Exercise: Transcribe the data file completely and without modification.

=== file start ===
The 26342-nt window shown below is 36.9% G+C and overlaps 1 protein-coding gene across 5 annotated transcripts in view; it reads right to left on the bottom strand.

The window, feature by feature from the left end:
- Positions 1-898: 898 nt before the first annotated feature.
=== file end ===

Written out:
The 26342-nt window shown below is 36.9% G+C and overlaps 1 protein-coding gene across 5 annotated transcripts in view; it reads right to left on the bottom strand.

The window, feature by feature from the left end:
- Positions 1-898: 898 nt before the first annotated feature.